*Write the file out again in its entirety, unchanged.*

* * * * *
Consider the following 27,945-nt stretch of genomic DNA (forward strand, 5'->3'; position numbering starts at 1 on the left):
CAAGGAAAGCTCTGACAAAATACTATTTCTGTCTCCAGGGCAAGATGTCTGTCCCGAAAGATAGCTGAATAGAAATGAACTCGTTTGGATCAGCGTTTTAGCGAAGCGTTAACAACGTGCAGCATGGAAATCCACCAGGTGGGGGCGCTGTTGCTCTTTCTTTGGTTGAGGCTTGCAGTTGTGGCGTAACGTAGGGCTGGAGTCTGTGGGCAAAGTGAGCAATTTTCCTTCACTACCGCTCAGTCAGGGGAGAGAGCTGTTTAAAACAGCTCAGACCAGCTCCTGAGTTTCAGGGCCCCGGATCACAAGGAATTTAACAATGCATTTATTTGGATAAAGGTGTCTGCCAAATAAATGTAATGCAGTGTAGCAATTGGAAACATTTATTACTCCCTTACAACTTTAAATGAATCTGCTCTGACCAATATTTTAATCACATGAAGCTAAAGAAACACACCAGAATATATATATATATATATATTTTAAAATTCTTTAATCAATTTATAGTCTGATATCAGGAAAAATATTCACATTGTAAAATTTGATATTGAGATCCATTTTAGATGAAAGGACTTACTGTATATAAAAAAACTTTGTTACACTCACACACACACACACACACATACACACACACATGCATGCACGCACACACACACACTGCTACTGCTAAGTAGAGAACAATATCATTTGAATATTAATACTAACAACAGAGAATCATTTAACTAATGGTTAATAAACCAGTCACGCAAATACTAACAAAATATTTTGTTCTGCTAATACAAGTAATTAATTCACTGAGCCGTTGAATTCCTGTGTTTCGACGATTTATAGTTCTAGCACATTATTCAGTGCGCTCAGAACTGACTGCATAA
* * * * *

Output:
Consider the following 27,945-nt stretch of genomic DNA (forward strand, 5'->3'; position numbering starts at 1 on the left):
CAAGGAAAGCTCTGACAAAATACTATTTCTGTCTCCAGGGCAAGATGTCTGTCCCGAAAGATAGCTGAATAGAAATGAACTCGTTTGGATCAGCGTTTTAGCGAAGCGTTAACAACGTGCAGCATGGAAATCCACCAGGTGGGGGCGCTGTTGCTCTTTCTTTGGTTGAGGCTTGCAGTTGTGGCGTAACGTAGGGCTGGAGTCTGTGGGCAAAGTGAGCAATTTTCCTTCACTACCGCTCAGTCAGGGGAGAGAGCTGTTTAAAACAGCTCAGACCAGCTCCTGAGTTTCAGGGCCCCGGATCACAAGGAATTTAACAATGCATTTATTTGGATAAAGGTGTCTGCCAAATAAATGTAATGCAGTGTAGCAATTGGAAACATTTATTACTCCCTTACAACTTTAAATGAATCTGCTCTGACCAATATTTTAATCACATGAAGCTAAAGAAACACACCAGAATATATATATATATATATATTTTAAAATTCTTTAATCAATTTATAGTCTGATATCAGGAAAAATATTCACATTGTAAAATTTGATATTGAGATCCATTTTAGATGAAAGGACTTACTGTATATAAAAAAACTTTGTTACACTCACACACACACACACACACATACACACACACATGCATGCACGCACACACACACACTGCTACTGCTAAGTAGAGAACAATATCATTTGAATATTAATACTAACAACAGAGAATCATTTAACTAATGGTTAATAAACCAGTCACGCAAATACTAACAAAATATTTTGTTCTGCTAATACAAGTAATTAATTCACTGAGCCGTTGAATTCCTGTGTTTCGACGATTTATAGTTCTAGCACATTATTCAGTGCGCTCAGAACTGACTGCATAA